The Music Manifesto: May Update

The Music Manifesto: May Update

Published: 03/05/2021

The Music for Scotland Manifesto launched jointly earlier this year by the Music Education Partnership Group (MEPG) and the Royal Conservatoire of Scotland (RCS) makes the case that music education should be an accessible opportunity open to every child at school in Scotland.

Over recent months we have engaged with all political parties, promoting that case.  We are absolutely delighted, in the run-up to the Scottish Elections on Thursday, that a pledge to support music in schools and to eradicate instrumental tuition fees for all pupils has been expressed as a Manifesto commitment by every main political party in Scotland.

The parties have made the following pledges:



Supporting Young People After Covid

‘Abolish fees for music and arts education, including instrumental music tuition in schools. To support this we will accept all recommendations of the Music Education Partnership Group, mainstreaming music as a core subject in Scotland’s education system and ensuring Scotland’s school-based instrumental music teachers receive GTCS registration and accreditation – creating a professionally-recognised national music teaching force.

Expand the successful Youth Music Initiative model across other art forms and we will support children and young people from disadvantaged communities to access music and realise their potential by continuing our annual funding for Sistema Scotland.’

Read more in the SNP Manifesto.


Scottish Conservatives

‘All children should be able to take part in creative subjects and activities such as music and sport both during and after the school day. As a basic right, we must ensure every child has the opportunity to play an instrument, learn a language and play a sport at school:

We would ensure instrumental music teachers can access GTCS registration and accreditation and make music education a core part of the curriculum to ensure lessons are available to all students free of charge’

Read more in the Scottish Conservatives Manifesto.


Scottish Greens

‘Ensure a rounded school experience for all.’

‘Remove charges for instrumental music tuition. We will adequately fund local councils to ensure that there is no need to charge fees for instrumental music education.’

Read more in the Scottish Greens Manifesto.


Scottish Labour

‘Music education is a critical driver of a child’s social development and emotional wellbeing; it can build confidence, promote creativity and help students develop emotional and behavioural awareness and skills. We support the mainstreaming of music education in schools, enhancing equity of access and rolling out the We Make Music schools programme. We will also ensure free instrumental music tuition for all pupils who wish to learn an instrument.’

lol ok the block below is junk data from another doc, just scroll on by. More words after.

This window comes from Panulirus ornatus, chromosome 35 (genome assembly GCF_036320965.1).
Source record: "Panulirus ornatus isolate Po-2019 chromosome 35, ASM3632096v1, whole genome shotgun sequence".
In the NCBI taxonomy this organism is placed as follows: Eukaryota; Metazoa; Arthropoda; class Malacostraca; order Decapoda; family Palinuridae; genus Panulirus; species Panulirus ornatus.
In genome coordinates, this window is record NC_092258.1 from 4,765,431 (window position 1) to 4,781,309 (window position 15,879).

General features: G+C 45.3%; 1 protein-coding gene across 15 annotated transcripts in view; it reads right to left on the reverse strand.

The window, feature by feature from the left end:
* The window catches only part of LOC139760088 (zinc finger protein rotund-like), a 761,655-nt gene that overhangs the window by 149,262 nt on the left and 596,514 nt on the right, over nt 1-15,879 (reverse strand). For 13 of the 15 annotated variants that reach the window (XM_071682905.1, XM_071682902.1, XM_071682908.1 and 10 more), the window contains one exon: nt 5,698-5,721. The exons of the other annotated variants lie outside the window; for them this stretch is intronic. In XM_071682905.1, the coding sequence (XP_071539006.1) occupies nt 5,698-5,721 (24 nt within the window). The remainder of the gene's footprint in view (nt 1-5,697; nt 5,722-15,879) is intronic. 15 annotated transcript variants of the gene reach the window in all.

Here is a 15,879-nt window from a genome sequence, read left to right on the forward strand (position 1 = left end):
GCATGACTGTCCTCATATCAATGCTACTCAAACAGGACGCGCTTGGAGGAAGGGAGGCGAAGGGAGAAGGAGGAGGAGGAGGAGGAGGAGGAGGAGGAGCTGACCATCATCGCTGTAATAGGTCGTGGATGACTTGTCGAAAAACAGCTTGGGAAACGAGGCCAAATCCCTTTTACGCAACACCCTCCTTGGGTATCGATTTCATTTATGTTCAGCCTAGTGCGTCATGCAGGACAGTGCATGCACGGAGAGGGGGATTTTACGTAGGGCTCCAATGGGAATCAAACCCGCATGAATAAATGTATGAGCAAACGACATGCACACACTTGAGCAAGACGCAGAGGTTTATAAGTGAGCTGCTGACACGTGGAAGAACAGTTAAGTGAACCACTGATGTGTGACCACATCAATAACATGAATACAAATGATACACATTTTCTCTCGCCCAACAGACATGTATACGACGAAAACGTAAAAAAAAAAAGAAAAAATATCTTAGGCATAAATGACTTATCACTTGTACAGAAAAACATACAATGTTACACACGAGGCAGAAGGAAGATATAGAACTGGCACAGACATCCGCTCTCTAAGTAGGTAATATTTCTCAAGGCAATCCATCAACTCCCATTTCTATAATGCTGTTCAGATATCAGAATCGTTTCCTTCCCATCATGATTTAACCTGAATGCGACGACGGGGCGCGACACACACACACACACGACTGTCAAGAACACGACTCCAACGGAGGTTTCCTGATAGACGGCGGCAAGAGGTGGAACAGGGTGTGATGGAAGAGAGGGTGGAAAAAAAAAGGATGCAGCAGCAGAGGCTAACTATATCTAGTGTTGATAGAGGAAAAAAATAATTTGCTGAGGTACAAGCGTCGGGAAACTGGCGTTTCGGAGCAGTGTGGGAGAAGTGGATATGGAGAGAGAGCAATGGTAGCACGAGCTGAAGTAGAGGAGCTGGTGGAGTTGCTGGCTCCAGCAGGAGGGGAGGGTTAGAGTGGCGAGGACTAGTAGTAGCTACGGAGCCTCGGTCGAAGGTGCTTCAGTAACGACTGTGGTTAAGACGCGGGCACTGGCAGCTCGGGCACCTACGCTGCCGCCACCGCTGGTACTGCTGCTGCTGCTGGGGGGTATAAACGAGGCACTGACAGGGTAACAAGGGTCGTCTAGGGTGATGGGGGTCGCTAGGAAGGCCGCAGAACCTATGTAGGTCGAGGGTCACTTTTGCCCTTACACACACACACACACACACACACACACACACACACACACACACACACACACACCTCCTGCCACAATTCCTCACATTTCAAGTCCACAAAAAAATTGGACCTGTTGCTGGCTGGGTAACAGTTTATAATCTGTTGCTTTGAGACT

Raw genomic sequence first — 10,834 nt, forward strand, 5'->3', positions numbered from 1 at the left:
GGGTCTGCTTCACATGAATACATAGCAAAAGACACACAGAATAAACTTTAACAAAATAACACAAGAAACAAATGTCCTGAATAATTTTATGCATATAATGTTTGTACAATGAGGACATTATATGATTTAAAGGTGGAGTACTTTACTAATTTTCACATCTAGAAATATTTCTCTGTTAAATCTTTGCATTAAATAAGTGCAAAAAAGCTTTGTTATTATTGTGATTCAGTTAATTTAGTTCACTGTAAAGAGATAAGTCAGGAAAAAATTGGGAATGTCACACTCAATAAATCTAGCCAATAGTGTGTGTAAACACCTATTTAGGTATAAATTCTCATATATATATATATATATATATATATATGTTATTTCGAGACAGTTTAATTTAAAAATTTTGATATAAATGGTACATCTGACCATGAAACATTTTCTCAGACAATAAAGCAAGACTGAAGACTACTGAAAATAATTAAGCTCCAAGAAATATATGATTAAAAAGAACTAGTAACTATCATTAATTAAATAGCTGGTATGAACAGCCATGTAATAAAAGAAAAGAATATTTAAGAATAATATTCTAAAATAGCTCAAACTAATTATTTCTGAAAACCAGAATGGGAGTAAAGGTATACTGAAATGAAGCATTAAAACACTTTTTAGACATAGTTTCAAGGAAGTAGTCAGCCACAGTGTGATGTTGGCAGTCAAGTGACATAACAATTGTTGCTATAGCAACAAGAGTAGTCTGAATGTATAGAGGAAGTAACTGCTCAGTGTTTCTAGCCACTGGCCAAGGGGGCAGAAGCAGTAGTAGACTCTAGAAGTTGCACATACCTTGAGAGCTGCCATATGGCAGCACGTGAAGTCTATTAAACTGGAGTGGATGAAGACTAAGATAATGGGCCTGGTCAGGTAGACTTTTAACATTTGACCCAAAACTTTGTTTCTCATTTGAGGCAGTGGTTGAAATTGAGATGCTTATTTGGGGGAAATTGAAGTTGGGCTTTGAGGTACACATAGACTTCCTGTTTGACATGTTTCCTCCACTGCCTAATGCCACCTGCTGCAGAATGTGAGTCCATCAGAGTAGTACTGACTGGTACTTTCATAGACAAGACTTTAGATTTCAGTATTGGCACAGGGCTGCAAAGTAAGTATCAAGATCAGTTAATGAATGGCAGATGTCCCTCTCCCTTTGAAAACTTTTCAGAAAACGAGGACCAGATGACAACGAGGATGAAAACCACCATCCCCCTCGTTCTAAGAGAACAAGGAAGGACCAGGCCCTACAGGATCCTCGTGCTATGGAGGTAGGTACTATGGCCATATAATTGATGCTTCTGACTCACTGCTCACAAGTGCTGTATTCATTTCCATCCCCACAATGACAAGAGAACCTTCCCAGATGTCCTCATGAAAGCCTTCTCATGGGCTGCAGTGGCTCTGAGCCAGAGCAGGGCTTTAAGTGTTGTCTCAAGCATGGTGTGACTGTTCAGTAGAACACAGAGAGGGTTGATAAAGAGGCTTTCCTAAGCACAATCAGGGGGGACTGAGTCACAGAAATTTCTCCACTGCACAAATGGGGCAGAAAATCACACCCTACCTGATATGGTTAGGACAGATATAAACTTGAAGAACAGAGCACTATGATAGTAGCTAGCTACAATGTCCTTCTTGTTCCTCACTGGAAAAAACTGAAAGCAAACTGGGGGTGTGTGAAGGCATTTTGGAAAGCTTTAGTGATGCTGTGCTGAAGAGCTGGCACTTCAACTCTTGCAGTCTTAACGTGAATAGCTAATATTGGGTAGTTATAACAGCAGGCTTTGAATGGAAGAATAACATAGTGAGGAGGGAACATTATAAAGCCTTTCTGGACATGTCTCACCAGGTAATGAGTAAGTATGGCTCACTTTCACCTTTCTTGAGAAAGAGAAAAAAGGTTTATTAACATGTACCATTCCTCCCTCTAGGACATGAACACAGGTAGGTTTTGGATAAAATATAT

Read more in the Scottish Labour Manifesto.


Scottish Liberal Democrats

Education for life

‘We want to make sure every young person can achieve their potential, with an education that embeds skills for life. We will:

Make music tuition free in schools in order to encourage participation and equal access.’

Read more in the Scottish Liberal Democrats Manifesto.


We are grateful to you for all the support you have given this mission to date and we would very much welcome your continuing promotion of the cause, to ensure the ambitions expressed cross-party during this campaign become a reality for children and young people throughout Scotland.

We believe music is essential to the creative development of every child. Providing free access to high-quality music teaching and progression pathways is a tremendous step forward with the potential to be life-enhancing and transformative, not just for individual young people but for a nation that puts creativity, equity and well-being at the heart of both its communities and economy.

We look forward to working with you on behalf of children in Scotland to make music education and the wealth of benefits it brings an integral and positive part of the school and life experience of all young people.


Jeffrey Sharkey and John Wallace


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